• Smart phones forced an impressionable young generation indoors, away from physical friendships, where how you present your appearance matters. Then, Covid sealed the deal. Friends were online, school was online, so comfort became paramount. Fashion creates certain crucial impressions about you, but on Zoom, no one could see sweatpants and Crocs. Then, I guess it stuck IRL (to use the parlance of our times).

  • The internet/TikTok. Access to all trends has created a futuristic, post-modern, non-style. For better or worse, we had eras; 50s greasers, 60s hippies, 80s new wave, 90s grunge. Gen Z has it all at once, a collage of colliding styles that look like they used a time machine to raid their teenage parents’ closets. And like flat Earthers, if enough other people are doing the same insane thing, it becomes legitimate.

Now, I’m conscious of what I call, “not cramping someone’s Elvis.” When Elvis Presley and rock n’ roll took over teen culture, adults clutched their pearls. “It’s the devil’s work, I tells ya!” But they just didn’t understand the hypnotic allure of gyrating hips. (Or maybe they did all too well).

Point is, I don’t want to poop all over an emerging culture that I don’t understand. In fact, this rant says more about me than Gen Z. To paraphrase Grandpa Simpson, I was “with it,” until they changed what “it” was. And now “it” seems weird and scary.

Though, it’s one thing for the kids to wear crazy shit and another when I see 40-year olds wearing plastic sandals with a six-inch sole to work in an office. You don’t look young and cool; you look soooo cringe (to use the parlance of our times).

There’s a Star Trek movie where they’re trapped on Earth of the past (coolness and Star Trek go hand-in-hand, right?). Knowing any interference could change the future, the captain tells them to, “find a little corner of the world and stay out of history’s way.”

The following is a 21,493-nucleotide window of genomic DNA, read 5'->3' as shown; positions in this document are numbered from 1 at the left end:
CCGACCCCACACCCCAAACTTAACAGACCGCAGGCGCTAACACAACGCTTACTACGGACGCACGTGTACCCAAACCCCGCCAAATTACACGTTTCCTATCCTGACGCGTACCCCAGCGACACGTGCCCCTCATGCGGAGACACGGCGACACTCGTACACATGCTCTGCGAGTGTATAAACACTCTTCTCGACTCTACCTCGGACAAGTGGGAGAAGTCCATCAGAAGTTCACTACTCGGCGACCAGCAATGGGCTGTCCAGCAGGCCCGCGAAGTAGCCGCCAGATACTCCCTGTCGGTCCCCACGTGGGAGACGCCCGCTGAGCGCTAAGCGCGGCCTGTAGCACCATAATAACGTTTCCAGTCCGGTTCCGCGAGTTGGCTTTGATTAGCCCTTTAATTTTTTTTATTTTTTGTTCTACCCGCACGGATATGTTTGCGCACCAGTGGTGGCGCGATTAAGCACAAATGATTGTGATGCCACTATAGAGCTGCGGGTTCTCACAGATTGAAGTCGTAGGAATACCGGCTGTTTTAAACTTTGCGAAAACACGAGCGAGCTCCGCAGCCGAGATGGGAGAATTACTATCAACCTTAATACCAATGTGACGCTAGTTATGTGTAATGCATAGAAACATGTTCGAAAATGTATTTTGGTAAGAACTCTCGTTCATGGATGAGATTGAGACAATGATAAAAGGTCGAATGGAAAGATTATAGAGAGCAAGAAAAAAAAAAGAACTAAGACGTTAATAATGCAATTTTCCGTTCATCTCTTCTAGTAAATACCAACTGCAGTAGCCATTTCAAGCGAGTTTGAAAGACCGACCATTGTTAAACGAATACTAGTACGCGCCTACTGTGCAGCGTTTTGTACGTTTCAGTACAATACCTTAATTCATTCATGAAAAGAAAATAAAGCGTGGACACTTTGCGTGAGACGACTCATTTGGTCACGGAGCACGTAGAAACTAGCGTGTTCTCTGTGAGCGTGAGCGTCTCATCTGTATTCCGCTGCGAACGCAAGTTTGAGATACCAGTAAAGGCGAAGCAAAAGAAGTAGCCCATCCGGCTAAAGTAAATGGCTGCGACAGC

I don’t know if I’m right or just an old man shaking his fist at the Crocs. Since I’ll never understand the appeal of mom jeans or pit vipers, no matter how cool they seem to be, it may be time for me to find my own little corner and stay out of history’s way.

Or, I could embrace my inner Dad and climb aboard the socks and sandals train, shouting, “All aboard for a fashion trainwreck!”

If I wore socks and sandals these days, I’d probably be the coolest Dad at the mall. However, in true Gen X fashion, I’d hate myself for doing it.

Craig Silliphant

Craig Silliphant is a D-level celebrity with delusions of grandeur. A writer, editor, critic, creative director, broadcaster, and occasional filmmaker, his thoughts have appeared on radio, television, in print, and on the web. He is a juror on the Polaris Music Prize and the Juno Awards. He has written two books; a non-fiction book about Saskatoon's music scene, Exile Off Main St, and a book of short stories called Nothing You Do Matters. He's a husband and father who loves living in Saskatoon. He has horrible night terrors and apocalyptic dreams.